Meanwhile, in Beijing, Communist Party officials this week are expected to wrap up parallel legislative summits at which the government will lay out its year-long agenda. Last week China unveiled its 14th five-year plan as well as its government work report, which previews Beijing’s 2021 goals. China reiterated its intent to “actively consider joining the Comprehensive and Progressive Agreement for Trans-Pacific Partnership” in 2021 as well as open up more sectors of its economy and “promote the steady growth of imports and exports.” The five-year plan also laid out China’s plan to become technologically self-sufficient in seven high-tech sectors.

Events

Georgetown University’s law school will host its 42nd annual international trade update conference this week. Former USTR Charlene Barshefsky will give a keynote lecture to kick off the conference on Tuesday.

The three-day conference will feature panel discussions exploring the Biden administration’s trade policy, U.S.-Mexico-Canada Agreement auto rules of origin, “particular market situations,” forced labor and other topics. Panelists range from administration officials to trade lawyers to industry analysts and even judges on the U.S. Court of International Trade and the U.S. Court of Appeals for the Federal Circuit. A full agenda can be found here.

More events of note:

  • The Center for Strategic and International Studies and the Japan External Trade Organization will jointly host a Tuesday webinar on economic rulemaking in the Asia-Pacific region with JETRO Chairman and CEO Nobuhiko Sasaki, Australian Strategic Policy Institute senior analyst Huong Le Thu, and Waseda University professor Shujiro Urata.
  • The Commerce Department’s Bureau of Industry and Security on Tuesday will hold a meeting of its Regulations and Procedures Technical Advisory Committee to discuss the implementation of the Export Administration Regulations.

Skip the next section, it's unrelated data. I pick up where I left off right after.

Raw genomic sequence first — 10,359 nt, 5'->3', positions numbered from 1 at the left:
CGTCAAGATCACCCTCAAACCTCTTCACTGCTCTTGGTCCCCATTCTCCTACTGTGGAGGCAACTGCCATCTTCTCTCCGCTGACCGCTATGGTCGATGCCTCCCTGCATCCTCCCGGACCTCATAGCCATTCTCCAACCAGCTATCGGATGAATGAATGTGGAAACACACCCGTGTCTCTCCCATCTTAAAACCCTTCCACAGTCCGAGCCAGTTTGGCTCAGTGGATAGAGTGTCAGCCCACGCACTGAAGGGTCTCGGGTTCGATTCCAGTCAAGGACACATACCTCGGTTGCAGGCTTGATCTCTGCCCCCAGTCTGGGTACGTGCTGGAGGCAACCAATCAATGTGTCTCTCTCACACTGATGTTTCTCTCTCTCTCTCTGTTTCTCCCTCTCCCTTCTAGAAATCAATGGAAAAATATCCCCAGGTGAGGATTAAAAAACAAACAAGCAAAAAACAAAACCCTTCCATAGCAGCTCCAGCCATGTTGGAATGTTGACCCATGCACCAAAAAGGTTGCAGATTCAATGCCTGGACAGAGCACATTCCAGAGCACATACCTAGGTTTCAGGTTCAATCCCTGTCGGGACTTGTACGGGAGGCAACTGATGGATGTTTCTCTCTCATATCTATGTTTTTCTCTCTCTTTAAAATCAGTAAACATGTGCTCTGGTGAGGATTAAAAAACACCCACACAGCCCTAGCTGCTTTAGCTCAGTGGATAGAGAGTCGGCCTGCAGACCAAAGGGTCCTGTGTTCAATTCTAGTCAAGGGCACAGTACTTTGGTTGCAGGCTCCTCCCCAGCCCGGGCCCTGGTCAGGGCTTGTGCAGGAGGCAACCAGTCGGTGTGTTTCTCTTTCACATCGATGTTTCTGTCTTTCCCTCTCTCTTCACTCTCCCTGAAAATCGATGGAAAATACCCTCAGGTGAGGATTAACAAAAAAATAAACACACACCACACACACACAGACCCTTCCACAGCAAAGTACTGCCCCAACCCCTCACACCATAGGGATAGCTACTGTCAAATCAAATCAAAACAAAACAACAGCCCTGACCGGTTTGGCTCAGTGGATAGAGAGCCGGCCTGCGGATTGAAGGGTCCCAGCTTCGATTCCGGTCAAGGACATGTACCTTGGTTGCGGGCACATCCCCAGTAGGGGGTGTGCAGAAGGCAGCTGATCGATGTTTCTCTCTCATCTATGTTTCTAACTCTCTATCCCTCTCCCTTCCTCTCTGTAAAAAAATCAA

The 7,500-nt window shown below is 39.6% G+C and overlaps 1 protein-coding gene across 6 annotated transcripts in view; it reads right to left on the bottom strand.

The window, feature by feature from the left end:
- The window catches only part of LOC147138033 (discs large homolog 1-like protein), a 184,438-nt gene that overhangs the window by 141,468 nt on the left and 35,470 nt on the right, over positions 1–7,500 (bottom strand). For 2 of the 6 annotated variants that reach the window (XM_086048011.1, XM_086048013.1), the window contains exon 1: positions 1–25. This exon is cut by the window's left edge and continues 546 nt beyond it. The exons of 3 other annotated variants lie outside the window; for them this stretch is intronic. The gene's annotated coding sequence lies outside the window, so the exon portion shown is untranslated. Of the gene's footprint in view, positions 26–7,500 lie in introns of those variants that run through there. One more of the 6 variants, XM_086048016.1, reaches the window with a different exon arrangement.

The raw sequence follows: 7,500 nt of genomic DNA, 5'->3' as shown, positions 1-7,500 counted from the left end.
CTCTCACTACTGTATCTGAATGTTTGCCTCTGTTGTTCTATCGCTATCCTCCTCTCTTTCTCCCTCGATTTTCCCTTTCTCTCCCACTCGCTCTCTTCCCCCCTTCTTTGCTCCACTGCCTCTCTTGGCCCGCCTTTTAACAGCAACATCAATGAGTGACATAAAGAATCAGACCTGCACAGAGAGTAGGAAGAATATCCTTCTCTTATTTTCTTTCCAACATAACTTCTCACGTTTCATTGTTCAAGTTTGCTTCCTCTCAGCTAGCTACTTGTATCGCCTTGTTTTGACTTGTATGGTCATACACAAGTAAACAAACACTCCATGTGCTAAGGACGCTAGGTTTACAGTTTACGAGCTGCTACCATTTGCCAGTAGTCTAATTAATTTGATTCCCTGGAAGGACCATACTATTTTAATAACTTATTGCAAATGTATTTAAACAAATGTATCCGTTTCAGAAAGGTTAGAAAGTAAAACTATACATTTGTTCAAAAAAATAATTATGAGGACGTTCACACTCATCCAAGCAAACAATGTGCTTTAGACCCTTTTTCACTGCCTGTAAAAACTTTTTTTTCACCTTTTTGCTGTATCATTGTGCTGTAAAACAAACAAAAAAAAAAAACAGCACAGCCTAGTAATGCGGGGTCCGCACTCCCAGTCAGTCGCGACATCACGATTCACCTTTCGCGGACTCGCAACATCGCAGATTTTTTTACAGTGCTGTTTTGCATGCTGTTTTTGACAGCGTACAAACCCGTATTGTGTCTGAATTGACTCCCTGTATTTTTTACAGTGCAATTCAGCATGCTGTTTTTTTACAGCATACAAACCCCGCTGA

• German Ambassador to the U.S. Emily Haber and German Federal Foreign Minister Heiko Mass on Tuesday will take part in a Brookings Institution event to discuss the future of U.S.-German and trans-Atlantic relations. The officials will be joined by Brookings’ Fiona Hill, Constanze Stelzenmuller and Suzanne Maloney, as well as Brookings President John Allen.
  • The George Washington University's Center for Asian Studies on Tuesday will host National Bureau of Asian Research senior adviser Clara Gillispie to discuss with GWU’s June Park prospects for U.S.-Korea economic relations during the Biden administration.
  • Sabine Weyand, the head of the EU’s directorate-general for trade, on Wednesday will join former WTO Appellate Body members Thomas Graham and Jennifer Hillman along with Singapore Management University associate law professor Henry Gao and visiting Georgetown law professor Joost Pauwelyn for a discussion how the U.S. and EU can rethink the WTO.
  • Indian Ambassador to the U.S. Taranjit Singh Sandhu on Thursday will participate in a Hudson Institute webinar on U.S.-India relations.
  • Ignacio Garcia Bercero, a director at the EU’s directorate-general for trade, will participate in an American Society of International Law discussion on Friday about the EU’s role in the changing global order. He will be joined by John Swords, legal adviser and director of the NATO Office of Legal Affairs; Francesca Bignami, research professor of law at the George Washington University Law School; Jan Wouters, chair and professor of international law and international organizations at KU Leuven and Neha Jain, public international law professor and co-director of the European University Institute's Academy of European Law.
  • House Foreign Affairs ranking member Michael McCaul (R-TX) on Friday will discuss the future of U.S.-China relations during a Hudson Institute event with Hudson fellows Nury Turkel and Eric Brown. -- Brett Fortnam (bfortnam@iwpnews.com)